Wanted professional top-up – funded an MBA herself
Charlotte Berg-Svendsen went from working for a large international corporation with over 120,000 employees to a small start-up. Prior to this decision, she registered for an executive MBA.
Charlotte Berg-Svendsen had just resigned from an executive position and was contemplating what to do next when a friend called her:
‘He asked if I wanted to take an MBA with him. I’d considered taking one for years and thought "yes, now I finally have the chance"’ she explains.
Berg-Svendsen, a law graduate, did not need much more time to think before registering for an MBA in Strategic Management at NHH. She sent the application in December and the programme started in January.
She is paying for the MBA herself, in contrast to most of her peers whose employers pay for the programme.
‘The programme is a gift to myself. I was between jobs and had time to put myself and my future first,’ says Berg-Svendsen.
The MBA in Strategic Management is aimed at experienced managers who wish to develop their expertise and network.
Had experience, needed professional top-up
Berg-Svendsen’s motivation for taking the MBA was exclusively professional development:
‘I’ve held many strategic international leadership positions and the way I’ve acquired expertise is through "learning by doing" or "on the job training". I’ve accepted all the challenges I’ve been dealt and grown from them, but over the years, I’ve felt that I lacked a wider frame of reference. As a law graduate, I like having a theoretical basis for my work’ she says.
Programme Director Inger G Stensaker says that the popular MBA attracts participants with a wide variety of backgrounds and experience.
‘We have everything from economists and social scientists to doctors, lawyers and engineers on the programme. The mix creates a good group dynamic. Berg-Svendsen has an interesting background with management experience from both a large international corporation and, more recently, a small start-up company,’ says Stensaker.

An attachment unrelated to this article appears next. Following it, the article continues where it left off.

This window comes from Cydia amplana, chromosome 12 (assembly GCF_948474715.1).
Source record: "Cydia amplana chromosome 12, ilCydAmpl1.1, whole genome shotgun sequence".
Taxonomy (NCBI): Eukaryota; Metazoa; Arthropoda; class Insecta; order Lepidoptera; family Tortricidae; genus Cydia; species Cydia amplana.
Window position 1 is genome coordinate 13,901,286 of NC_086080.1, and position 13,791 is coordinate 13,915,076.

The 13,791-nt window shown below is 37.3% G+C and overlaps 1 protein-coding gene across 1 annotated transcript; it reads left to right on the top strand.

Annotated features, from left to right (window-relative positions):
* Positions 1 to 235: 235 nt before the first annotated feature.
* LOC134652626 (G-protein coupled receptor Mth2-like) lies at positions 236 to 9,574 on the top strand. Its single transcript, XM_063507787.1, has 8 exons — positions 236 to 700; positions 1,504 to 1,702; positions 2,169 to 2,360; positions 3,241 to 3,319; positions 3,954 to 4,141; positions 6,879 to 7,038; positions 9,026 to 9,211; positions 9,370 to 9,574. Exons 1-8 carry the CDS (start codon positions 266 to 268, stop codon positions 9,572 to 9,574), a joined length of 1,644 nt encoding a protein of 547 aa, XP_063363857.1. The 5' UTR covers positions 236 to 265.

- Pre Diagnostics is a start-up company established in 2013.
- The company is developing a new method of diagnosing Alzheimers at an early stage.
- A prototype of the product is likely to be ready for clinical trials in the first quarter of 2020 and the diagnostic test is scheduled to be launched in the European market in 2022.
- The company also works on treatment for Alzheimers and owns the intellectual property rights for a combination product that will be developed for this purpose.
- It received EURO 2.2 million in funding through the EU Horizon 2020 project in December last year.
- It has previously been granted funding from Innovation Norway and the Research Council of Norway, and has raised close to NOK 30 million in equity.
- The company collaborates with Akershus University Hospital, among other institutions.
- Its office is in ShareLab in Oslo Science Park.
Developing a test for Alzheimers
Berg-Svendsen is now Chief Commercial Officer at Pre Diagnostics, which is a start-up with offices for five people in Oslo. The company is developing a brand new method of diagnosing Alzheimers at an early stage.
Around 77,000 people in Norway currently suffer from dementia and this figure is increasing in step with the number of elderly persons. The figure worldwide is almost 50 million.
‘The method will be groundbreaking because it means you can test whether a person has or is about to develop Alzheimers by means of a simple blood test – possibly many years before clinical symptoms such as memory loss kick in,’ says Berg-Svendsen.
From rock concert to echo in the corridors
Berg-Svendsen previously worked at BASF, which is a leading global company in the field of chemicals with over 120,000 employees. She held a number of executive positions there, most recently in connection with the company’s global operations in omega-3.
‘The transition from BASF to Pre Diagnostics was huge. It was almost like going from a rock concert to a chamber music recital. At times it’s so quiet there's an echo in the corridors or when I work from home,’ she says with a smile.
Although Berg-Svendsen clearly sees the advantages of working in a small company, she does not necessarily agree that smaller is better:
‘The grass isn’t greener on the other side, but it is different! I’ve learned a great deal from being part of a large international system, but I’m now able to be part of building up a company from scratch, which is an exciting challenge!’
Berg-Svendsen has the following advice to executives who are contemplating switching from a large company to a start-up:
- Talk to others: Talk to people in your network to gain an understanding of the basic differences between working in a large company and a start-up. Often, you need different skills to succeed and maybe also to enjoy your work.
- Be prepared for a greater workload: Start-up companies do not have support systems and you often need to deliver the same amount, but with less resources.
- Assess your expertise: How can you use your expertise in a start-up and what do you want to learn?
- Research before you start: Thoroughly assess key persons (not just the technology) you are going to work with. The chemistry has to be right.